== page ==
Read more about illusion of validity.
Investing more money or resources into something based on prior investment, even if you know it's a bad one. 'I already have 500 shares of Lehman Brothers, let's buy more even though the stock is tanking.'
Read more about irrational escalation.
The tendency to put more emphasis on negative experiences rather than positive ones. People with this bias feel that 'bad is stronger than good' and will perceive threats more than opportunities in a given situation.
This leads toward loss aversion.
Read more about negativity bias.
Our expectations unconsciously influence how we perceive an outcome. Researchers, for example, looking for a certain result in an experiment, may inadvertently manipulate or interpret the results to reveal their expectations. That's why the 'double-blind' experimental design was created for the field of scientific research.
Read more about observer-expectancy effect.
The tendency to judge harmful actions as worse than equally harmful inactions. For example, we consider it worse to crash a car while drunk than to let one's friend crash his car while drunk.
Read more about omission bias.
When we believe the world is a better place than it is, we aren't prepared for the danger and violence we may encounter. The inability to accept the full breadth of human nature leaves us vulnerable.
Read more about optimism bias.
People take action in response to extreme situations. Then when the situations become less extreme, they take credit for causing the change, when a more likely explanation is that the situation was reverting to the mean.
Read more about regression bias.
Over-reliance on expert advice. This has to do with the avoidance or responsibility. We call in 'experts' to forecast, when in fact, they have no greater chance of predicting an outcome than the rest of the population. In other words, 'for every seer there's a sucker.'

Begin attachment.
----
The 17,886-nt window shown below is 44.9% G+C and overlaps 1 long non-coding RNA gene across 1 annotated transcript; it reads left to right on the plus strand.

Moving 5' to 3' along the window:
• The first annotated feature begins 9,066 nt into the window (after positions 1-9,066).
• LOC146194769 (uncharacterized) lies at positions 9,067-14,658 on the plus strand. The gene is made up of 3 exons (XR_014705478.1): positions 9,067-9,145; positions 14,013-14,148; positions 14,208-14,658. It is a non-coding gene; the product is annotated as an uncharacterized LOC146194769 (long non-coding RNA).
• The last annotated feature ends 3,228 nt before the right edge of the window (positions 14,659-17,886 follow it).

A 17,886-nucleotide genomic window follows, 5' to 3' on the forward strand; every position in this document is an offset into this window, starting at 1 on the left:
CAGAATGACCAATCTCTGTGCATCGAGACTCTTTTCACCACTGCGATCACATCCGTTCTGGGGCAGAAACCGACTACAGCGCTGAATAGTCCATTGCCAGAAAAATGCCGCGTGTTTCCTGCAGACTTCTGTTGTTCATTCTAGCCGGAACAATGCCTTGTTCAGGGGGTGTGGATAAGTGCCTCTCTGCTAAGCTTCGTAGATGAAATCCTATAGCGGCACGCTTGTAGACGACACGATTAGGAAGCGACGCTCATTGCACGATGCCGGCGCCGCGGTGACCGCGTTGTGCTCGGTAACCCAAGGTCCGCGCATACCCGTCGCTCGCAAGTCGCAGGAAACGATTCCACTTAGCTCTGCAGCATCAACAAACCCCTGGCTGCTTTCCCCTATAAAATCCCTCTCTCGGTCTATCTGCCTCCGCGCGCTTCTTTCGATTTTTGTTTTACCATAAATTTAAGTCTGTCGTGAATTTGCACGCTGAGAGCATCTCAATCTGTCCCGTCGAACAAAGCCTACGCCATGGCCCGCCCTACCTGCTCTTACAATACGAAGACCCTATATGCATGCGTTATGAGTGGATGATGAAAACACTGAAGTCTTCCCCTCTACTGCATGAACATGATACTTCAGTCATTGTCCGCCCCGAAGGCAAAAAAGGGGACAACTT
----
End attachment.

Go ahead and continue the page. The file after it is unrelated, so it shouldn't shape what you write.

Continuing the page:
Read more about seersucker illusion.
An error that comes from focusing only on surviving examples, causing us to misevaluated a situation. For instance, we might think that being an entrepreneur is easy because we haven't heard of all of the entrepreneurs that have failed.
It can also cause us to assume that survivors are inordinately better than failures, without regard for the importance of luck.
Read more about survivorship bias.
We overuse common resources because it's not in any individual's interest to conserve them. This explains the overuse of natural resources, opportunism, and any acts of self-interest over collective interest.
Read more about the tragedy of the commons.
We believe that there is an optimal unit size, or a universally-acknowledged amount of a given item that is perceived as appropriate. This explains why when served larger portions, we eat more.
Read more about unit bias.
The preference to reduce a small risk to zero versus achieving a greater reduction in a greater risk.
This plays to our desire to have complete control over a single, more minor outcome, over the desire for more -- but not complete -- control over a greater, more unpredictable outcome.
Read more about zero-risk bias.